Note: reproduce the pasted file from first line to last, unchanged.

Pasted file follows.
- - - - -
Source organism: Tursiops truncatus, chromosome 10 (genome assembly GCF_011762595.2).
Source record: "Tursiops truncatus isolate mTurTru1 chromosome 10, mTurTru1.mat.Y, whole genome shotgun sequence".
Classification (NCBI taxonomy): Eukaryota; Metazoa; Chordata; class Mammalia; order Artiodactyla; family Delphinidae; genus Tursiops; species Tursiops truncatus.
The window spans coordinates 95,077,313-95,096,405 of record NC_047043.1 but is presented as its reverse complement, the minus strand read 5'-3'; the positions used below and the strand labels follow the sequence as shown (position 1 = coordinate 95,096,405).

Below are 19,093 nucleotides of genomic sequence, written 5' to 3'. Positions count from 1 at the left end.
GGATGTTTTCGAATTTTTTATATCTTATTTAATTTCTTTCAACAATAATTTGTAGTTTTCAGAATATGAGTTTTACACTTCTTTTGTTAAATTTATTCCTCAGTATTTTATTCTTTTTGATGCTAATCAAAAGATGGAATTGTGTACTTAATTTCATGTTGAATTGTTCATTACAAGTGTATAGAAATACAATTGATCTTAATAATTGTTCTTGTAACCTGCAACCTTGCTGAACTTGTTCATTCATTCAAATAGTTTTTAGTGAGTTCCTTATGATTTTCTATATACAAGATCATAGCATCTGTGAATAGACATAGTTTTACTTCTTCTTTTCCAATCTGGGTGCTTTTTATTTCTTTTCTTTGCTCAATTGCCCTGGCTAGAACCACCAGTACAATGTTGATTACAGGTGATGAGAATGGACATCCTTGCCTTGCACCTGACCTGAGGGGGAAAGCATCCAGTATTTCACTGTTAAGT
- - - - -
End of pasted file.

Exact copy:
Source organism: Tursiops truncatus, chromosome 10 (genome assembly GCF_011762595.2).
Source record: "Tursiops truncatus isolate mTurTru1 chromosome 10, mTurTru1.mat.Y, whole genome shotgun sequence".
Classification (NCBI taxonomy): Eukaryota; Metazoa; Chordata; class Mammalia; order Artiodactyla; family Delphinidae; genus Tursiops; species Tursiops truncatus.
The window spans coordinates 95,077,313-95,096,405 of record NC_047043.1 but is presented as its reverse complement, the minus strand read 5'-3'; the positions used below and the strand labels follow the sequence as shown (position 1 = coordinate 95,096,405).

Below are 19,093 nucleotides of genomic sequence, written 5' to 3'. Positions count from 1 at the left end.
GGATGTTTTCGAATTTTTTATATCTTATTTAATTTCTTTCAACAATAATTTGTAGTTTTCAGAATATGAGTTTTACACTTCTTTTGTTAAATTTATTCCTCAGTATTTTATTCTTTTTGATGCTAATCAAAAGATGGAATTGTGTACTTAATTTCATGTTGAATTGTTCATTACAAGTGTATAGAAATACAATTGATCTTAATAATTGTTCTTGTAACCTGCAACCTTGCTGAACTTGTTCATTCATTCAAATAGTTTTTAGTGAGTTCCTTATGATTTTCTATATACAAGATCATAGCATCTGTGAATAGACATAGTTTTACTTCTTCTTTTCCAATCTGGGTGCTTTTTATTTCTTTTCTTTGCTCAATTGCCCTGGCTAGAACCACCAGTACAATGTTGATTACAGGTGATGAGAATGGACATCCTTGCCTTGCACCTGACCTGAGGGGGAAAGCATCCAGTATTTCACTGTTAAGT